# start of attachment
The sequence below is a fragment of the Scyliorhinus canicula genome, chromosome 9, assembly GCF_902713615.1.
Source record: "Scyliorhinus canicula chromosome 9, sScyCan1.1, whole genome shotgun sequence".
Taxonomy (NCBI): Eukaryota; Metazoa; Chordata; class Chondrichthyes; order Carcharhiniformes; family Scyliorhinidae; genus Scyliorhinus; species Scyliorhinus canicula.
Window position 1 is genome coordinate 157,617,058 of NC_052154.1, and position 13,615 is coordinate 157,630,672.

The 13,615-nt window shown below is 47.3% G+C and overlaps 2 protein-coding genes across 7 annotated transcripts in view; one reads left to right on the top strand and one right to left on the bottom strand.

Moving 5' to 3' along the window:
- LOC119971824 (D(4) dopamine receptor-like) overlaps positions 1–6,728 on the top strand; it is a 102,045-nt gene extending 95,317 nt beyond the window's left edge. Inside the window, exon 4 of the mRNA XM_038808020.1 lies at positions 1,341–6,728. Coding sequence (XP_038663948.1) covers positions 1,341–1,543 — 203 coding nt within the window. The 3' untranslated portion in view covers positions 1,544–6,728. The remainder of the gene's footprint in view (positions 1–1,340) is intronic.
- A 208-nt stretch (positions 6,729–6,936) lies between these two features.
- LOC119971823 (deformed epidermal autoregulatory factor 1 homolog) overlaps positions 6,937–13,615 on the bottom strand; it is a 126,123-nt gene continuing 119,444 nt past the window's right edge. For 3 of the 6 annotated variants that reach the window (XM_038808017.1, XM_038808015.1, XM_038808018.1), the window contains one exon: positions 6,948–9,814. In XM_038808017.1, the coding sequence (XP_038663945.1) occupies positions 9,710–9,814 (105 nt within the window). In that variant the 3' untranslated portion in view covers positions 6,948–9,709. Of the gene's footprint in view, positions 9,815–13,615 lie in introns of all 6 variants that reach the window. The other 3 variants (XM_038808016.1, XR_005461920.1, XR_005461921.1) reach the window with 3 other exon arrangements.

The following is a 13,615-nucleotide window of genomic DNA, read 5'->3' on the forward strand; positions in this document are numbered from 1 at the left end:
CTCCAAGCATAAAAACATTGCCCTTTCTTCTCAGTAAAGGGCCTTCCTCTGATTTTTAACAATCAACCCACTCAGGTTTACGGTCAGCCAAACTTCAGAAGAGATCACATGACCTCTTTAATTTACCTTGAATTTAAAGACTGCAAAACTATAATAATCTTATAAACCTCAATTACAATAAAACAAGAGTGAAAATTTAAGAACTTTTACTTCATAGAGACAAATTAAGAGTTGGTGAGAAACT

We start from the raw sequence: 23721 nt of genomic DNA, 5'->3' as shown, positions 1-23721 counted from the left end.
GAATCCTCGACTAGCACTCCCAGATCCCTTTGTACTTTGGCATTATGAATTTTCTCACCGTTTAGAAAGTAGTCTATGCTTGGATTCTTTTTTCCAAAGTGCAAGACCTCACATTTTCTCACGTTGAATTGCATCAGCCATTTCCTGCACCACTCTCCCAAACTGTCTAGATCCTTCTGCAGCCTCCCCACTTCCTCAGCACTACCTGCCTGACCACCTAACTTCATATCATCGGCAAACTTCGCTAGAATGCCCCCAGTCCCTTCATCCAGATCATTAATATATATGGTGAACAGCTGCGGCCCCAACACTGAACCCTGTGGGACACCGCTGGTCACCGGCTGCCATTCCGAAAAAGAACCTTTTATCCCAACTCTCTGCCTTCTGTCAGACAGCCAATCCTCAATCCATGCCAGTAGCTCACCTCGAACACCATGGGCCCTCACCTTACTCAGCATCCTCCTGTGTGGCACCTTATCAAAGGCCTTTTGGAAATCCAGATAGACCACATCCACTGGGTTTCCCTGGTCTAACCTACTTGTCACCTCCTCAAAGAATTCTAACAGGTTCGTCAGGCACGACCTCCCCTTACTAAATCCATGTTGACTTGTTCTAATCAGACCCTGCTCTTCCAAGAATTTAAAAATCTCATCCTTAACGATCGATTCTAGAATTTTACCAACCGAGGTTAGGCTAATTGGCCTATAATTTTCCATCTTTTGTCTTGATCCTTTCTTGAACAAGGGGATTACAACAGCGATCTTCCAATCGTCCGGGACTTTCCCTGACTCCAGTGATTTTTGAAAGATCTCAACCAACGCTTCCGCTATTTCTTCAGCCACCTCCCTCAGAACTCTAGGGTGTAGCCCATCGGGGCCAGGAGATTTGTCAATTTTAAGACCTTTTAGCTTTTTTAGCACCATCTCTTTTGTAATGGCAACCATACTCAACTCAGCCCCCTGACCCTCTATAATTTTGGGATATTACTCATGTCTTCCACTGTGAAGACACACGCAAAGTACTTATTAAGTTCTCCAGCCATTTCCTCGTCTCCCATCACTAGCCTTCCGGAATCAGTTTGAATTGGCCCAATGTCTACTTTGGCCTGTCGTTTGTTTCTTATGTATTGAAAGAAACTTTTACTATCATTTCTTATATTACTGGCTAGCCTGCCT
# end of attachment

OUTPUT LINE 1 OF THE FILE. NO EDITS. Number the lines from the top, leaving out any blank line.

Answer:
The sequence below is a fragment of the Scyliorhinus canicula genome, chromosome 9, assembly GCF_902713615.1.